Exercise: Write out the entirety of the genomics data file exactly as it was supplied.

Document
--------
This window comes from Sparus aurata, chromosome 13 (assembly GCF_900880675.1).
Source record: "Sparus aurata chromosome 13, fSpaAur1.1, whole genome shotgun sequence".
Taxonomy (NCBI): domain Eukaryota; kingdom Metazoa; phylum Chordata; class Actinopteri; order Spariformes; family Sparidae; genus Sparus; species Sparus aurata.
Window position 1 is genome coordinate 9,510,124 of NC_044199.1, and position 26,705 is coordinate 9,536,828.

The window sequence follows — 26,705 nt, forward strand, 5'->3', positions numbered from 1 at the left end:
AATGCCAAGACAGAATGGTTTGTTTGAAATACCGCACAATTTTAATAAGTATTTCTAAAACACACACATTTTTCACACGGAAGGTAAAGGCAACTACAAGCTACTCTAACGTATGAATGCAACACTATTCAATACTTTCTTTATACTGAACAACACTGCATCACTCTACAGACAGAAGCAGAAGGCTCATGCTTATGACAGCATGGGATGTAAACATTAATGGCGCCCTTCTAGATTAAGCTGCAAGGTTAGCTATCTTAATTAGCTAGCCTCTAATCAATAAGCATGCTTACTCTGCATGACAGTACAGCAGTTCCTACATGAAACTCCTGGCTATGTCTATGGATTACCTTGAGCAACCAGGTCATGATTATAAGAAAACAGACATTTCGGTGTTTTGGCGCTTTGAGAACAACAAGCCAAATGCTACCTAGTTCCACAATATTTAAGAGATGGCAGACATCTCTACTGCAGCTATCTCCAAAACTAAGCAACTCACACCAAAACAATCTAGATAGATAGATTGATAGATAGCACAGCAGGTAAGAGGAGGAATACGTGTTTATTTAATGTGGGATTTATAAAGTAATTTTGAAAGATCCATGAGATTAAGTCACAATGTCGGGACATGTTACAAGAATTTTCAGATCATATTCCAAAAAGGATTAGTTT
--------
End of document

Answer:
This window comes from Sparus aurata, chromosome 13 (assembly GCF_900880675.1).
Source record: "Sparus aurata chromosome 13, fSpaAur1.1, whole genome shotgun sequence".
Taxonomy (NCBI): domain Eukaryota; kingdom Metazoa; phylum Chordata; class Actinopteri; order Spariformes; family Sparidae; genus Sparus; species Sparus aurata.
Window position 1 is genome coordinate 9,510,124 of NC_044199.1, and position 26,705 is coordinate 9,536,828.

The window sequence follows — 26,705 nt, forward strand, 5'->3', positions numbered from 1 at the left end:
AATGCCAAGACAGAATGGTTTGTTTGAAATACCGCACAATTTTAATAAGTATTTCTAAAACACACACATTTTTCACACGGAAGGTAAAGGCAACTACAAGCTACTCTAACGTATGAATGCAACACTATTCAATACTTTCTTTATACTGAACAACACTGCATCACTCTACAGACAGAAGCAGAAGGCTCATGCTTATGACAGCATGGGATGTAAACATTAATGGCGCCCTTCTAGATTAAGCTGCAAGGTTAGCTATCTTAATTAGCTAGCCTCTAATCAATAAGCATGCTTACTCTGCATGACAGTACAGCAGTTCCTACATGAAACTCCTGGCTATGTCTATGGATTACCTTGAGCAACCAGGTCATGATTATAAGAAAACAGACATTTCGGTGTTTTGGCGCTTTGAGAACAACAAGCCAAATGCTACCTAGTTCCACAATATTTAAGAGATGGCAGACATCTCTACTGCAGCTATCTCCAAAACTAAGCAACTCACACCAAAACAATCTAGATAGATAGATTGATAGATAGCACAGCAGGTAAGAGGAGGAATACGTGTTTATTTAATGTGGGATTTATAAAGTAATTTTGAAAGATCCATGAGATTAAGTCACAATGTCGGGACATGTTACAAGAATTTTCAGATCATATTCCAAAAAGGATTAGTTT